Eleven months since construction started on the Linda Sokol Francis Brookfield Library residents have a pretty good picture of how the building sits on its site at the northeast corner of Park and Lincoln avenues.
Most of the windows enclosing the ground-floor spaces are in, while the copper-colored metal cladding is partially in place, giving a sense of texture and shimmering in the afternoon sunlight.
According to Dan Eallonardo, owner’s rep for the library’s board of trustees, construction is 60- to 70-percent complete and the plan is still for the new facility to open to the public this summer.
“A lot of finishes are going on now,” said Eallonardo during a tour of the construction site for about two dozen people, including library and village officials as well as the Landmark.
“Many surfaces are painted, others are prepared for paint, ceilings are being installed, most of the mechanical systems are pretty well far along and the building is being finished from the bottom up, so the most complete floor is the basement, then the main level and the second level,” Eallonardo said.
Library Director Kimberly Coughran said she hoped for a soft opening in June with a more formal grand opening at the end of that month. Once the building is operational, work will begin to demolish the existing library across the street at 3609 Grand Blvd. and construction a parking lot and small park on that site.
“It’s going great,” said Dan Pohrte, principal with Product Architecture and Design, the firm the library board hired to design the 21,000-square-foot building. “Construction has been pretty seamless.”
While those driving and walking past the new library have a sense of the building’s scale, what comes across most noticeably inside the building, even during the morning hours when the front of the building is shaded, is the light.
Expanses of glass along the south and west walls flood the interior with light, including the main stairwell in the southeast corner of the building where large windows let in sunlight that also filters through perforated stair risers and brightens the interior through a wall of glass separating the lobby from the stairwell.
Glass walls throughout the building open up those spaces and allow light to penetrate, including the basement, where light filters in through the stairwell and through a light well along the north wall that provides natural light to staff offices and a staff break room in that part of the building where windows are otherwise scarce.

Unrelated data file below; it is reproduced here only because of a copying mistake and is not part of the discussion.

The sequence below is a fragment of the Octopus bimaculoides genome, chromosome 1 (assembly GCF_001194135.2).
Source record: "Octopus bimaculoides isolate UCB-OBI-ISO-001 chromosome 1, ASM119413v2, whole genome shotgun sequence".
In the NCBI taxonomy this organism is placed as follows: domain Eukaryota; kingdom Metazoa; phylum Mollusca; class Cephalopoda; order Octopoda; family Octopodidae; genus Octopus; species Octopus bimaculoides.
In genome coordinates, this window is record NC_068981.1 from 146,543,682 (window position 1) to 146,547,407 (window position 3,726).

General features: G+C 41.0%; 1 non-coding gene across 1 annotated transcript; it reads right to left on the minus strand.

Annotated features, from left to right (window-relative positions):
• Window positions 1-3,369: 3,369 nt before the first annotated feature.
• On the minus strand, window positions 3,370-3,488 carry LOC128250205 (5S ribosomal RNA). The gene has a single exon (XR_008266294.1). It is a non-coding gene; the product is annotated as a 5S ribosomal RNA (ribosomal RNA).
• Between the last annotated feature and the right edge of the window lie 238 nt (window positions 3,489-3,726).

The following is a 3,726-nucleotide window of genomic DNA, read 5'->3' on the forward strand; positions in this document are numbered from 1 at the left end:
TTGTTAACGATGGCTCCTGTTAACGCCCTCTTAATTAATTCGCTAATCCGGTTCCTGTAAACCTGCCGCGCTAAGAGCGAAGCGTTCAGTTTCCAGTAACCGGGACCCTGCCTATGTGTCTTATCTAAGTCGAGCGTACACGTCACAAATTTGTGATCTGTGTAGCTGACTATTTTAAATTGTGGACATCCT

The seven staff offices are glass-walled to allow in as much light as possible, and there’s also a large open area for staff without private offices to work when they are not at their desks in the library proper.
Right now those full- and part-time staff members – about five in all – share a cramped roughly 8-by-6-foot office where two people can work by facing one another, just inches apart.
“In a pandemic, that situation has been impossible,” Coughran said.
The lower level also includes a large meeting room for library programming and public meetings. The room will be able to be divided into two separate spaces and a storage room will be able to hold all of the room’s chairs and tables if the space needs to be cleared out for a particular program.
The room will be equipped with a video monitor, projector, projection screen and sound system.
Project architect Jim Lonergan led the tour group through the building, from bottom to top. While the spaces remain unfinished, particularly on the ground and second floors, Lonergan provided visual aids to demonstrate how colorful the interior spaces will be when finished and provide samples of the materials, such as carpeting in the main areas of the three floors, hard-surface flooring in the second-floor teen room and maker space, paint and furniture colors and fabrics.
The palette for the ground-floor spaces, which focus on younger patrons, is brighter with shades of green and blue predominating. The second-floor colors, in the adult-centric areas, are more muted blues and grays.
A walk through the building also reinforces one of the project’s goals of limiting noise and separating spaces set aside for children, teens and adults.
The Youth Services Department will be located on the ground floor and has direct access to the large outdoor area to the west, which itself will be bordered by shrubs to give it a sense of enclosure.
The second floor includes a teen room and adjacent maker space, which will be enclosed by glass walls and allow patrons to access each of those rooms from inside the space. The maker space will also have a separate editing room, which will be nearly soundproof, Lonergan said, where patrons can edit video and audio.
Along the west wall of the second floor will be a mix of booth and other seating, with a quiet study area – complete with a gas fireplace (remote controlled by staff) – in the northwest corner. Five quiet study rooms, whose glass doors can be closed to make them even quieter, each with a monitor with an interface for laptops.
The second floor, in particular, is a bright space – and will be more so during afternoons when the sun is shining on the west façade.